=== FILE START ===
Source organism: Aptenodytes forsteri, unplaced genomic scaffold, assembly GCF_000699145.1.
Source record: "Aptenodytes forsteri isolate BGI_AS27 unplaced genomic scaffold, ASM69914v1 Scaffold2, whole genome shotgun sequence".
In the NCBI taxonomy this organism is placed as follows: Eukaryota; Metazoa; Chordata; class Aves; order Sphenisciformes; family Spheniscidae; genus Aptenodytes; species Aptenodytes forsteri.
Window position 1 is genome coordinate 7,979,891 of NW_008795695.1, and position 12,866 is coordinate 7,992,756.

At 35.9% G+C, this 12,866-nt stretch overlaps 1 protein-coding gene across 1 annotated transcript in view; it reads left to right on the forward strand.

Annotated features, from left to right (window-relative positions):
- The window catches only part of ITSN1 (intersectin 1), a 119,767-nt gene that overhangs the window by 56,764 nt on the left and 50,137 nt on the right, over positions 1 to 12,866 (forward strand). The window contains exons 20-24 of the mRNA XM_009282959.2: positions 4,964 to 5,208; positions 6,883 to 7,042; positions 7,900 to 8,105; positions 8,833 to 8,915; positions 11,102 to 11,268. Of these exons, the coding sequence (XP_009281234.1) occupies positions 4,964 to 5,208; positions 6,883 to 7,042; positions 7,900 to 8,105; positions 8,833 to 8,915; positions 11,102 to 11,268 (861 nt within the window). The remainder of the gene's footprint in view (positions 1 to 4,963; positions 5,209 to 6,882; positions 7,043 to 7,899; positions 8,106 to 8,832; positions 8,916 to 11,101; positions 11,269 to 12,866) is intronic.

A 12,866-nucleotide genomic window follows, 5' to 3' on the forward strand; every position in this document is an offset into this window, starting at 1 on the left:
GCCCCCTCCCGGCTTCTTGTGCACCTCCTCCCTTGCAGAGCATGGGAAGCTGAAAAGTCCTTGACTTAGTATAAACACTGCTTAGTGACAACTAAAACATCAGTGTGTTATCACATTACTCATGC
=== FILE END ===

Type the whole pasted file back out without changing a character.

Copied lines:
Source organism: Aptenodytes forsteri, unplaced genomic scaffold, assembly GCF_000699145.1.
Source record: "Aptenodytes forsteri isolate BGI_AS27 unplaced genomic scaffold, ASM69914v1 Scaffold2, whole genome shotgun sequence".
In the NCBI taxonomy this organism is placed as follows: Eukaryota; Metazoa; Chordata; class Aves; order Sphenisciformes; family Spheniscidae; genus Aptenodytes; species Aptenodytes forsteri.
Window position 1 is genome coordinate 7,979,891 of NW_008795695.1, and position 12,866 is coordinate 7,992,756.

At 35.9% G+C, this 12,866-nt stretch overlaps 1 protein-coding gene across 1 annotated transcript in view; it reads left to right on the forward strand.

Annotated features, from left to right (window-relative positions):
- The window catches only part of ITSN1 (intersectin 1), a 119,767-nt gene that overhangs the window by 56,764 nt on the left and 50,137 nt on the right, over positions 1 to 12,866 (forward strand). The window contains exons 20-24 of the mRNA XM_009282959.2: positions 4,964 to 5,208; positions 6,883 to 7,042; positions 7,900 to 8,105; positions 8,833 to 8,915; positions 11,102 to 11,268. Of these exons, the coding sequence (XP_009281234.1) occupies positions 4,964 to 5,208; positions 6,883 to 7,042; positions 7,900 to 8,105; positions 8,833 to 8,915; positions 11,102 to 11,268 (861 nt within the window). The remainder of the gene's footprint in view (positions 1 to 4,963; positions 5,209 to 6,882; positions 7,043 to 7,899; positions 8,106 to 8,832; positions 8,916 to 11,101; positions 11,269 to 12,866) is intronic.

A 12,866-nucleotide genomic window follows, 5' to 3' on the forward strand; every position in this document is an offset into this window, starting at 1 on the left:
GCCCCCTCCCGGCTTCTTGTGCACCTCCTCCCTTGCAGAGCATGGGAAGCTGAAAAGTCCTTGACTTAGTATAAACACTGCTTAGTGACAACTAAAACATCAGTGTGTTATCACATTACTCATGC